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From block-Toeplitz matrices to differential equations on graphs: towards a general theory for scalable masked Transformers
Krzysztof Choromanski · Han Lin · Haoxian Chen · Tianyi Zhang · Arijit Sehanobish · Valerii Likhosherstov · Jack Parker-Holder · Tamas Sarlos · Adrian Weller · Thomas Weingarten

Thu Jul 21 10:50 AM -- 10:55 AM (PDT) @ Hall F

In this paper we provide, to the best of our knowledge, the first comprehensive approach for incorporating various masking mechanisms intoTransformers architectures in a scalable way. We show that recent results on linear causal attention (Choromanski et al., 2020) and log-linear RPE-attention (Luo et al., 2021) are special cases of this general mechanism. However by casting the problem as a topological (graph-based) modulation of unmasked attention, we obtain several results unknown before, including efficient d-dimensional RPE-masking and graph-kernel masking. We leverage many mathematical techniques ranging from spectral analysis through dynamic programming and random walks to new algorithms for solving Markov processes on graphs. We provide a corresponding empirical evaluation.

Author Information

Krzysztof Choromanski (Google Brain Robotics)
Han Lin (Columbia University)

Columbia master student major in computer science. Research interests focus on the theories of structured random featuresfor kernel approximation and their applications to build efficient Transformers and GNNs.

Haoxian Chen (Columbia University)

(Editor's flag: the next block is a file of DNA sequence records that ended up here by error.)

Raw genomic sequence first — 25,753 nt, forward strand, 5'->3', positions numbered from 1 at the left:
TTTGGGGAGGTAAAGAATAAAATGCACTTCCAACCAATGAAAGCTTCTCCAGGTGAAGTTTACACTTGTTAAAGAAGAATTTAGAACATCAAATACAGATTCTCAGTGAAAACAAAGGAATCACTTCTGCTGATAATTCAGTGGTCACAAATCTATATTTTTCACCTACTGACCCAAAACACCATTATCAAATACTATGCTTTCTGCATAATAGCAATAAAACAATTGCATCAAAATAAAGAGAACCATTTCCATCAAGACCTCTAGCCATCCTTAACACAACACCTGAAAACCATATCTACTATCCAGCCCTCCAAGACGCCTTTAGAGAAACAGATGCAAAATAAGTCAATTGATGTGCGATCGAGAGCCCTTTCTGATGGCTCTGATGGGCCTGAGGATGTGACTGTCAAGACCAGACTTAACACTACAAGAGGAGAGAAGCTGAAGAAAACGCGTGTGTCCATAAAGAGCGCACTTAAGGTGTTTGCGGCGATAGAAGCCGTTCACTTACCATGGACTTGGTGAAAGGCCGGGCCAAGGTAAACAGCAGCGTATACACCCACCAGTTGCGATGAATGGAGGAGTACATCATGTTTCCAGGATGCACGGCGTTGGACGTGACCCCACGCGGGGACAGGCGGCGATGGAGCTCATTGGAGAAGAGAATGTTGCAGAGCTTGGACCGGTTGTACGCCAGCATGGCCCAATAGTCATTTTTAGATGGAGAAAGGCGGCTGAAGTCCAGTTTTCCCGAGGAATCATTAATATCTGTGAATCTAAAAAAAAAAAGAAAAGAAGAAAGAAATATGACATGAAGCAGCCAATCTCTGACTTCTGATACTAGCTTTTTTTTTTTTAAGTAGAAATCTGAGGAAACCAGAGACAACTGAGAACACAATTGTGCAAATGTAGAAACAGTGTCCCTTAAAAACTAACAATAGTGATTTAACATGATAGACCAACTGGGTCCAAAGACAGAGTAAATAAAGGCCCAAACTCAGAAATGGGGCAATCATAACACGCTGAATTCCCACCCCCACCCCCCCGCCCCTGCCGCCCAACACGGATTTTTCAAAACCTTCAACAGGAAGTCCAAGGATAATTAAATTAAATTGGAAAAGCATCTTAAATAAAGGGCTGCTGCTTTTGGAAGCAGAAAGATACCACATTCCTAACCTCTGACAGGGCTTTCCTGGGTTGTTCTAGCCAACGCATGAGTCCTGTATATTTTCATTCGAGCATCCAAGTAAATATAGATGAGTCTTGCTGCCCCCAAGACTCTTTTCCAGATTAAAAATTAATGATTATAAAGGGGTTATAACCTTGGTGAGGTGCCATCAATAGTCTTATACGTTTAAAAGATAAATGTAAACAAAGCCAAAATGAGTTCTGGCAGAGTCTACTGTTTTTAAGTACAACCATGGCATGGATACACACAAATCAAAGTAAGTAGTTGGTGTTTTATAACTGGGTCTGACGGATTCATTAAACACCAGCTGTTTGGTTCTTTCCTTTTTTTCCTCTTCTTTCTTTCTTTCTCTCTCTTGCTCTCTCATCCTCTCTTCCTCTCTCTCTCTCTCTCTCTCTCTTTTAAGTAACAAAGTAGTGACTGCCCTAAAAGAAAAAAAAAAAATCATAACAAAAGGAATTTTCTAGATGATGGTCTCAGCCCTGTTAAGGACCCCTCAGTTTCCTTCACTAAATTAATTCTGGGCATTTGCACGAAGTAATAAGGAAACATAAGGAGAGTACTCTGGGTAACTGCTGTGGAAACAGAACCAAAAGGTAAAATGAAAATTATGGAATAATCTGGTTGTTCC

Tianyi Zhang (Columbia University)
Arijit Sehanobish (Covera Health)
Valerii Likhosherstov (University of Cambridge)
Jack Parker-Holder (University of Oxford)
Tamas Sarlos (Google)
Adrian Weller (University of Cambridge, Alan Turing Institute)
Adrian Weller

Adrian Weller is Programme Director for AI at The Alan Turing Institute, the UK national institute for data science and AI, and is a Turing AI Fellow leading work on trustworthy Machine Learning (ML). He is a Principal Research Fellow in ML at the University of Cambridge, and at the Leverhulme Centre for the Future of Intelligence where he is Programme Director for Trust and Society. His interests span AI, its commercial applications and helping to ensure beneficial outcomes for society. Previously, Adrian held senior roles in finance. He received a PhD in computer science from Columbia University, and an undergraduate degree in mathematics from Trinity College, Cambridge.

Thomas Weingarten (Google)

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